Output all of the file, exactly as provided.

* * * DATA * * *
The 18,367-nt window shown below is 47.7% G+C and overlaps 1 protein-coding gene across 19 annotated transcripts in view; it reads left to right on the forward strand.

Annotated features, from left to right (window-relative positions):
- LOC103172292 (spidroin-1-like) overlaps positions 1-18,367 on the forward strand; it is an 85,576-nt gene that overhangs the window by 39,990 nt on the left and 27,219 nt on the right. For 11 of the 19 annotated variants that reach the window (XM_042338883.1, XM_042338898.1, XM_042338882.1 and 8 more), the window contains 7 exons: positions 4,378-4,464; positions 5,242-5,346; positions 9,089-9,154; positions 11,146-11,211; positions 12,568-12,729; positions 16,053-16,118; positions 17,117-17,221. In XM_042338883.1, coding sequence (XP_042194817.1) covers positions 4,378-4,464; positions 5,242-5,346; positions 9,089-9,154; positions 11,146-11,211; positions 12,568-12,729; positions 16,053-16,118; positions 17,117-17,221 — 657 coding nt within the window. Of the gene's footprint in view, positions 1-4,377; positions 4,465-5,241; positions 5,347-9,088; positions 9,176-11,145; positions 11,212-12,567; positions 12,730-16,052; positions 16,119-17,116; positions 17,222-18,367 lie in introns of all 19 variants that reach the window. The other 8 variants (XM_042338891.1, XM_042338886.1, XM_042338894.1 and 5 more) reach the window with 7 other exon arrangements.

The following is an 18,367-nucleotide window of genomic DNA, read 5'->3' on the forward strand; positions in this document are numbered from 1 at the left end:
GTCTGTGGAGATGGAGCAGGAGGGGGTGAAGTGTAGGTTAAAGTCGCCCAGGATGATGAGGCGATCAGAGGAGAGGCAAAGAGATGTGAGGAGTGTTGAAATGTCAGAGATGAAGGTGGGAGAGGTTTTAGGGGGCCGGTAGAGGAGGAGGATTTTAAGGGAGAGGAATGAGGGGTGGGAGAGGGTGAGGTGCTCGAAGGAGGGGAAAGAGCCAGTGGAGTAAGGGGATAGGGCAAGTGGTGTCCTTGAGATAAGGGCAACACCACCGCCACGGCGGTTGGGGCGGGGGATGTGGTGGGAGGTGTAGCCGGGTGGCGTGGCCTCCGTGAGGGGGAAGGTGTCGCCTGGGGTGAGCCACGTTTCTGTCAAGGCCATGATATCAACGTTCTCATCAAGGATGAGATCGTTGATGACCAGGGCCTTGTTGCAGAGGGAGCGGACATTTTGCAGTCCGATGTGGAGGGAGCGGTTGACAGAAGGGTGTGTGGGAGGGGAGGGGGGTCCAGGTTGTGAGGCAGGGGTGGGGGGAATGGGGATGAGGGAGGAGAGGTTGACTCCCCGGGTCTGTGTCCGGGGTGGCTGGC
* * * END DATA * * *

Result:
The 18,367-nt window shown below is 47.7% G+C and overlaps 1 protein-coding gene across 19 annotated transcripts in view; it reads left to right on the forward strand.

Annotated features, from left to right (window-relative positions):
- LOC103172292 (spidroin-1-like) overlaps positions 1-18,367 on the forward strand; it is an 85,576-nt gene that overhangs the window by 39,990 nt on the left and 27,219 nt on the right. For 11 of the 19 annotated variants that reach the window (XM_042338883.1, XM_042338898.1, XM_042338882.1 and 8 more), the window contains 7 exons: positions 4,378-4,464; positions 5,242-5,346; positions 9,089-9,154; positions 11,146-11,211; positions 12,568-12,729; positions 16,053-16,118; positions 17,117-17,221. In XM_042338883.1, coding sequence (XP_042194817.1) covers positions 4,378-4,464; positions 5,242-5,346; positions 9,089-9,154; positions 11,146-11,211; positions 12,568-12,729; positions 16,053-16,118; positions 17,117-17,221 — 657 coding nt within the window. Of the gene's footprint in view, positions 1-4,377; positions 4,465-5,241; positions 5,347-9,088; positions 9,176-11,145; positions 11,212-12,567; positions 12,730-16,052; positions 16,119-17,116; positions 17,222-18,367 lie in introns of all 19 variants that reach the window. The other 8 variants (XM_042338891.1, XM_042338886.1, XM_042338894.1 and 5 more) reach the window with 7 other exon arrangements.

The following is an 18,367-nucleotide window of genomic DNA, read 5'->3' on the forward strand; positions in this document are numbered from 1 at the left end:
GTCTGTGGAGATGGAGCAGGAGGGGGTGAAGTGTAGGTTAAAGTCGCCCAGGATGATGAGGCGATCAGAGGAGAGGCAAAGAGATGTGAGGAGTGTTGAAATGTCAGAGATGAAGGTGGGAGAGGTTTTAGGGGGCCGGTAGAGGAGGAGGATTTTAAGGGAGAGGAATGAGGGGTGGGAGAGGGTGAGGTGCTCGAAGGAGGGGAAAGAGCCAGTGGAGTAAGGGGATAGGGCAAGTGGTGTCCTTGAGATAAGGGCAACACCACCGCCACGGCGGTTGGGGCGGGGGATGTGGTGGGAGGTGTAGCCGGGTGGCGTGGCCTCCGTGAGGGGGAAGGTGTCGCCTGGGGTGAGCCACGTTTCTGTCAAGGCCATGATATCAACGTTCTCATCAAGGATGAGATCGTTGATGACCAGGGCCTTGTTGCAGAGGGAGCGGACATTTTGCAGTCCGATGTGGAGGGAGCGGTTGACAGAAGGGTGTGTGGGAGGGGAGGGGGGTCCAGGTTGTGAGGCAGGGGTGGGGGGAATGGGGATGAGGGAGGAGAGGTTGACTCCCCGGGTCTGTGTCCGGGGTGGCTGGC